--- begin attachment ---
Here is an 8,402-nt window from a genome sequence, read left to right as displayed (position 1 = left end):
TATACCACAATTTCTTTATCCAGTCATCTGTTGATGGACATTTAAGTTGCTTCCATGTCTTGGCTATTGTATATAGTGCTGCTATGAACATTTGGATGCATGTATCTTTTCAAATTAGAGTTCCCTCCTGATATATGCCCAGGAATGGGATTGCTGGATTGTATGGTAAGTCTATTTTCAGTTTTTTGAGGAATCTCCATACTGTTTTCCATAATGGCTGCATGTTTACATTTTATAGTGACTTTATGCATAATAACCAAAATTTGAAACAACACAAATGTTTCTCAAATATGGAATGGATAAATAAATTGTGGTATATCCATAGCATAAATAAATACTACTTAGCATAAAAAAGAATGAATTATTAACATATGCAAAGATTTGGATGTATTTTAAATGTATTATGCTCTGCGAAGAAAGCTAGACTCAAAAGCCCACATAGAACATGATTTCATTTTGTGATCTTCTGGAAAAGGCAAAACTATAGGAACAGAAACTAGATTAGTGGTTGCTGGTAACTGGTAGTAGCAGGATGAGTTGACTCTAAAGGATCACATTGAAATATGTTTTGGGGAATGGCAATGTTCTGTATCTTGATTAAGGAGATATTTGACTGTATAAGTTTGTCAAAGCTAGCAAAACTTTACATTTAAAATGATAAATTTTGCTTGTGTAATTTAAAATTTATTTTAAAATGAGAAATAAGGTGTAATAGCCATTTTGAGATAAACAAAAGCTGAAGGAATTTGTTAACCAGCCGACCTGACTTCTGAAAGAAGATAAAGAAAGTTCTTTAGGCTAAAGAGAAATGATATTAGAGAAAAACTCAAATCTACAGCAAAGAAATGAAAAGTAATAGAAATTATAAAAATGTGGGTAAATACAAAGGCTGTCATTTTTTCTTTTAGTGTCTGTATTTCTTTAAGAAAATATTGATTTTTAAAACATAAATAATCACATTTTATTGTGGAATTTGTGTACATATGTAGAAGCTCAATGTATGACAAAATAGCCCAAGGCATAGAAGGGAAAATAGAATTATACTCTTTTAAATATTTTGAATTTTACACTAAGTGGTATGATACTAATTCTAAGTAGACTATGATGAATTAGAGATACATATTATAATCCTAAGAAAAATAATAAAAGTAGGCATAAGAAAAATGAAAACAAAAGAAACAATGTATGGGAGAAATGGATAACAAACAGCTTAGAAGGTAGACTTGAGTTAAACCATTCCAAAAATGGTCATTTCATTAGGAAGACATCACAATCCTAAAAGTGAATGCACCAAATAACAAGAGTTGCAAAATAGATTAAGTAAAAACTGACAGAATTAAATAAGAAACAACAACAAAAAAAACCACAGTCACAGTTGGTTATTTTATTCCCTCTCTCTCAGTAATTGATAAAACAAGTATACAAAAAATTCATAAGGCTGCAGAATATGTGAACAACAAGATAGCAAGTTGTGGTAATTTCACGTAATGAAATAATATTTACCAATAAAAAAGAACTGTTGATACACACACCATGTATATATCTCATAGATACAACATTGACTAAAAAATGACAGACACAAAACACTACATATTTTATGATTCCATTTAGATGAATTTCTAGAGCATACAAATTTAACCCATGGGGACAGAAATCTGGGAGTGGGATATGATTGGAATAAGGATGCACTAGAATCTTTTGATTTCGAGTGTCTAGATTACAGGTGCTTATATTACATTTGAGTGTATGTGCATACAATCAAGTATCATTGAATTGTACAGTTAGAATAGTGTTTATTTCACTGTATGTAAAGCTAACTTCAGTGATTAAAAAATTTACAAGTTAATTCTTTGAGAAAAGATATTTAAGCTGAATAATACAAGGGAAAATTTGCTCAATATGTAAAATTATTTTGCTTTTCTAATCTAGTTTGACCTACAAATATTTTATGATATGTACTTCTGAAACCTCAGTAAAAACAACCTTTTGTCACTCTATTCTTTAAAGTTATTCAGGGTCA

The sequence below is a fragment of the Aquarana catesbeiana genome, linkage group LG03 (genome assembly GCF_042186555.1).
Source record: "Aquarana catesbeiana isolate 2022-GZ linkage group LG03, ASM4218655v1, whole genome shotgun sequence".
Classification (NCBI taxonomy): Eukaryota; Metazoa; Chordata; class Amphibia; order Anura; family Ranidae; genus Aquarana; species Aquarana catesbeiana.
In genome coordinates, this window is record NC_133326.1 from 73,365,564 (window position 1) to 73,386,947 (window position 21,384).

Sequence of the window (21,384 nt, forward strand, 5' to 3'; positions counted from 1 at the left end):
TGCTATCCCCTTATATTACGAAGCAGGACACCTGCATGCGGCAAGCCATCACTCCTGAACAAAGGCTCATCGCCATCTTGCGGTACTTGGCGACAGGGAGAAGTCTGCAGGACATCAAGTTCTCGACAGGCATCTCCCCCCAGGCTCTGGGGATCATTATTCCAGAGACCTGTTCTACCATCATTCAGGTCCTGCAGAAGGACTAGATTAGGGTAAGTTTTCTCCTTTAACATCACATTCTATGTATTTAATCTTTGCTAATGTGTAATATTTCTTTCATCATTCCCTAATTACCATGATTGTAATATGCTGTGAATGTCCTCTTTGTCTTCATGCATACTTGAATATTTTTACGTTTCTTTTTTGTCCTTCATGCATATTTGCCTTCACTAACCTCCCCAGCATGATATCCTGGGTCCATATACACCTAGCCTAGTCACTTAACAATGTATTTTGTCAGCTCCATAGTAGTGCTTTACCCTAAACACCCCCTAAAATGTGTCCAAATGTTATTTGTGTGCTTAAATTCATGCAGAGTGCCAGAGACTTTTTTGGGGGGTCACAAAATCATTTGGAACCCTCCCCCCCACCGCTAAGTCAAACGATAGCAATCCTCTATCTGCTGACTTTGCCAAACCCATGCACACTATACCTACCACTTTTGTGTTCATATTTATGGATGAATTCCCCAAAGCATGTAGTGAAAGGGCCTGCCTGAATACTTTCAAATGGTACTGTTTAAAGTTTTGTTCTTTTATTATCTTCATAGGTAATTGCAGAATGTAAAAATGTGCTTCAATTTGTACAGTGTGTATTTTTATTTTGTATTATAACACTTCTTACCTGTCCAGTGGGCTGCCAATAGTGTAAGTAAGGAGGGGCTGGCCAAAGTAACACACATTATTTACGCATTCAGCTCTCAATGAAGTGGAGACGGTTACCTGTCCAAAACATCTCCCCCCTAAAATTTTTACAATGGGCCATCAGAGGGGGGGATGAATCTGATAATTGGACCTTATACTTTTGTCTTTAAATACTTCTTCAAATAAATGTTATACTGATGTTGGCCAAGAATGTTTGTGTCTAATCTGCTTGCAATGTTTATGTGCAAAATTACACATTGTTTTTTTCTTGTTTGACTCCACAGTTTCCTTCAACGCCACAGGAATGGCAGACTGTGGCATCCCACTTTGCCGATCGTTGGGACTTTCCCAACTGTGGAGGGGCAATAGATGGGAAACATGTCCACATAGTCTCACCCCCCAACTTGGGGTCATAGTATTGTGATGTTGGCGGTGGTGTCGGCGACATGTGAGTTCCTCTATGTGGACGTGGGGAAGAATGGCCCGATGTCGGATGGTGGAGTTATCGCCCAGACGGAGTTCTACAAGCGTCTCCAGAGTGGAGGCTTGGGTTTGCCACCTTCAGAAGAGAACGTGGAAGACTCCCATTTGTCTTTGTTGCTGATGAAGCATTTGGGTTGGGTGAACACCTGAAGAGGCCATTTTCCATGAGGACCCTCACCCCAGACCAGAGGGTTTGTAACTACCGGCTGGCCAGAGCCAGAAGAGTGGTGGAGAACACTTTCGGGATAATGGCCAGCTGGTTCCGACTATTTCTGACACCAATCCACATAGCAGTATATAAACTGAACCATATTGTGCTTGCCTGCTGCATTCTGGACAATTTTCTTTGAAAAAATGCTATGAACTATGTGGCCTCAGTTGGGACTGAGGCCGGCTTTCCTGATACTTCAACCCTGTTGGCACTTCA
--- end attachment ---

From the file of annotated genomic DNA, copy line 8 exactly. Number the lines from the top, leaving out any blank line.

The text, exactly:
TGCTATCCCCTTATATTACGAAGCAGGACACCTGCATGCGGCAAGCCATCACTCCTGAACAAAGGCTCATCGCCATCTTGCGGTACTTGGCGACAGGGAGAAGTCTGCAGGACATCAAGTTCTCGACAGGCATCTCCCCCCAGGCTCTGGGGATCATTATTCCAGAGACCTGTTCTACCATCATTCAGGTCCTGCAGAAGGACTAGATTAGGGTAAGTTTTCTCCTTTAACATCACATTCTATGTATTTAATCTTTGCTAATGTGTAATATTTCTTTCATCATTCCCTAATTACCATGATTGTAATATGCTGTGAATGTCCTCTTTGTCTTCATGCATACTTGAATATTTTTACGTTTCTTTTTTGTCCTTCATGCATATTTGCCTTCACTAACCTCCCCAGCATGATATCCTGGGTCCATATACACCTAGCCTAGTCACTTAACAATGTATTTTGTCAGCTCCATAGTAGTGCTTTACCCTAAACACCCCCTAAAATGTGTCCAAATGTTATTTGTGTGCTTAAATTCATGCAGAGTGCCAGAGACTTTTTTGGGGGGTCACAAAATCATTTGGAACCCTCCCCCCCACCGCTAAGTCAAACGATAGCAATCCTCTATCTGCTGACTTTGCCAAACCCATGCACACTATACCTACCACTTTTGTGTTCATATTTATGGATGAATTCCCCAAAGCATGTAGTGAAAGGGCCTGCCTGAATACTTTCAAATGGTACTGTTTAAAGTTTTGTTCTTTTATTATCTTCATAGGTAATTGCAGAATGTAAAAATGTGCTTCAATTTGTACAGTGTGTATTTTTATTTTGTATTATAACACTTCTTACCTGTCCAGTGGGCTGCCAATAGTGTAAGTAAGGAGGGGCTGGCCAAAGTAACACACATTATTTACGCATTCAGCTCTCAATGAAGTGGAGACGGTTACCTGTCCAAAACATCTCCCCCCTAAAATTTTTACAATGGGCCATCAGAGGGGGGGATGAATCTGATAATTGGACCTTATACTTTTGTCTTTAAATACTTCTTCAAATAAATGTTATACTGATGTTGGCCAAGAATGTTTGTGTCTAATCTGCTTGCAATGTTTATGTGCAAAATTACACATTGTTTTTTTCTTGTTTGACTCCACAGTTTCCTTCAACGCCACAGGAATGGCAGACTGTGGCATCCCACTTTGCCGATCGTTGGGACTTTCCCAACTGTGGAGGGGCAATAGATGGGAAACATGTCCACATAGTCTCACCCCCCAACTTGGGGTCATAGTATTGTGATGTTGGCGGTGGTGTCGGCGACATGTGAGTTCCTCTATGTGGACGTGGGGAAGAATGGCCCGATGTCGGATGGTGGAGTTATCGCCCAGACGGAGTTCTACAAGCGTCTCCAGAGTGGAGGCTTGGGTTTGCCACCTTCAGAAGAGAACGTGGAAGACTCCCATTTGTCTTTGTTGCTGATGAAGCATTTGGGTTGGGTGAACACCTGAAGAGGCCATTTTCCATGAGGACCCTCACCCCAGACCAGAGGGTTTGTAACTACCGGCTGGCCAGAGCCAGAAGAGTGGTGGAGAACACTTTCGGGATAATGGCCAGCTGGTTCCGACTATTTCTGACACCAATCCACATAGCAGTATATAAACTGAACCATATTGTGCTTGCCTGCTGCATTCTGGACAATTTTCTTTGAAAAAATGCTATGAACTATGTGGCCTCAGTTGGGACTGAGGCCGGCTTTCCTGATACTTCAACCCTGTTGGCACTTCA